Sheer Heart Attack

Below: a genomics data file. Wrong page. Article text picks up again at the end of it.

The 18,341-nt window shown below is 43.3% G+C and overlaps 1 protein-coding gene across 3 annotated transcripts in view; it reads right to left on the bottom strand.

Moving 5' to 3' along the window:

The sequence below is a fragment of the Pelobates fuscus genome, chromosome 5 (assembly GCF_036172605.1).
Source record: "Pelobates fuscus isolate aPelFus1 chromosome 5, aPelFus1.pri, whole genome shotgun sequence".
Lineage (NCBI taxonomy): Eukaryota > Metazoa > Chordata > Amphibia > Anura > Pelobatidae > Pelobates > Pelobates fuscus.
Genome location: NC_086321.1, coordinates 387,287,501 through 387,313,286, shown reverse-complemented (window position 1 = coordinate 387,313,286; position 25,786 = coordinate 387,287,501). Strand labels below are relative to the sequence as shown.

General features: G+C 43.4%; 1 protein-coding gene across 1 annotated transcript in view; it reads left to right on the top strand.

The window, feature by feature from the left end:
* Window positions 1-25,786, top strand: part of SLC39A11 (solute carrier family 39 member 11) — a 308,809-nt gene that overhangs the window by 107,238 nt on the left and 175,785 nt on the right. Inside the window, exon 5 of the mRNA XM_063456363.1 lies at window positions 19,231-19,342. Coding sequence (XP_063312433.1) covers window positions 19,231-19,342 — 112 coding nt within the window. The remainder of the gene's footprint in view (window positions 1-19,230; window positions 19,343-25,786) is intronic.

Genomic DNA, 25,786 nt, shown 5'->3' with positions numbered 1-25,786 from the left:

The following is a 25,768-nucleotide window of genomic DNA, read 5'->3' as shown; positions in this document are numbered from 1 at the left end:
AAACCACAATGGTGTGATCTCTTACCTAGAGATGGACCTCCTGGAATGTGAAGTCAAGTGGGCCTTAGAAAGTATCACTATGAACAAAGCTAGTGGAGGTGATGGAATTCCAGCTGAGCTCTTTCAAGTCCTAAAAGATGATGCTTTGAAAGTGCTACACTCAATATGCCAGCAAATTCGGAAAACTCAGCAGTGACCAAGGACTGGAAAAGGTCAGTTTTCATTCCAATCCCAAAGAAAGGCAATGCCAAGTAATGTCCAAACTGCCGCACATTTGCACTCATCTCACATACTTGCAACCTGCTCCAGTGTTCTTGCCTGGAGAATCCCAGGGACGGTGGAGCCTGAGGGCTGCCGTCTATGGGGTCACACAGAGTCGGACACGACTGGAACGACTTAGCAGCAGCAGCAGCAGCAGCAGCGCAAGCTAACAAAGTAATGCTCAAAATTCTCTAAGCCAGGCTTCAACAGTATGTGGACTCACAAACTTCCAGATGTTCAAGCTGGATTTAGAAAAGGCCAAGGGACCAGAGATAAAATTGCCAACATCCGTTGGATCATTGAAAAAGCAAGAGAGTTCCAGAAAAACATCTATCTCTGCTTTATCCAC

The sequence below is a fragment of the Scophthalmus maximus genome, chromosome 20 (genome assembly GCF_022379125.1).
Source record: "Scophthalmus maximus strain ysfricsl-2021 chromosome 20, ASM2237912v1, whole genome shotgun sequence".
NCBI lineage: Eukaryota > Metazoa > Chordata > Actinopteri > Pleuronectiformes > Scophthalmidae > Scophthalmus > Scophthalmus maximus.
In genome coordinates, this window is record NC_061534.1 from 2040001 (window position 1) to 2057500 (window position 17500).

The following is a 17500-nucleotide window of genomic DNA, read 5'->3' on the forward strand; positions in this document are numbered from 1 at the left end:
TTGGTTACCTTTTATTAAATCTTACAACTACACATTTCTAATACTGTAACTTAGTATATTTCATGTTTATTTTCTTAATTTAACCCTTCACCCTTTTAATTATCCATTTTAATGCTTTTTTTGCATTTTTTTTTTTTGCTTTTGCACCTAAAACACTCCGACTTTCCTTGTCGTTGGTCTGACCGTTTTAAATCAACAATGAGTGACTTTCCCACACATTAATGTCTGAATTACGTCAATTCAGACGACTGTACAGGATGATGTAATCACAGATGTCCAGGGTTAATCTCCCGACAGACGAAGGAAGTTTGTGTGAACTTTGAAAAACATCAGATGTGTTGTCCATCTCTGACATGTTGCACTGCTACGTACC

Sheer Heart Attack isn’t just Queen’s breakthrough album; it’s an essential blueprint for a kind of high-drama pop-rock, one still followed by everyone from The Killers to Lady Gaga to Imagine Dragons. And while the band’s peers skewed earthy and rough—think Led Zeppelin or Black Sabbath—Queen presented as polished, flamboyant, and fastidiously detailed. This was hard rock forged not from the blues, but from opera and musical theater. As far as a hard-rock acts go, Queen wasn’t a bulldozer—it was a ship in a bottle. Prior to Sheer Heart Attack’s release in 1974, Brian May worried that tracks like “Killer Queen” were too light. But the group’s obsessive layering of sounds—the bright bell that comes in around the first minute; May’s brief, feline guitar growl just after the second—became the band’s calling card. And even the heavier tracks on Sheer Heart Attack have a posh, gentlemanly feel (“Stone Cold Crazy,” “Brighton Rock”). If there’s a revolution here, it’s the idea that rock could be powerful without pretending to be natural or raw—that being theatrical was no less authentic than being rugged. Still, in the end, the most important thing was that it all made for a good show, no matter how it all came together. Some bands offered the illusion of coming to you live and direct; Queen’s four members wrung every overdub out of their shiny, 24-track mixing board that they could. The week Sheer Heart Attack came out, an interviewer asked Freddie Mercury if his satin and velvet outfits ever got him attention on the street. Yeah, he said—but he wasn’t about to change into jeans because of it.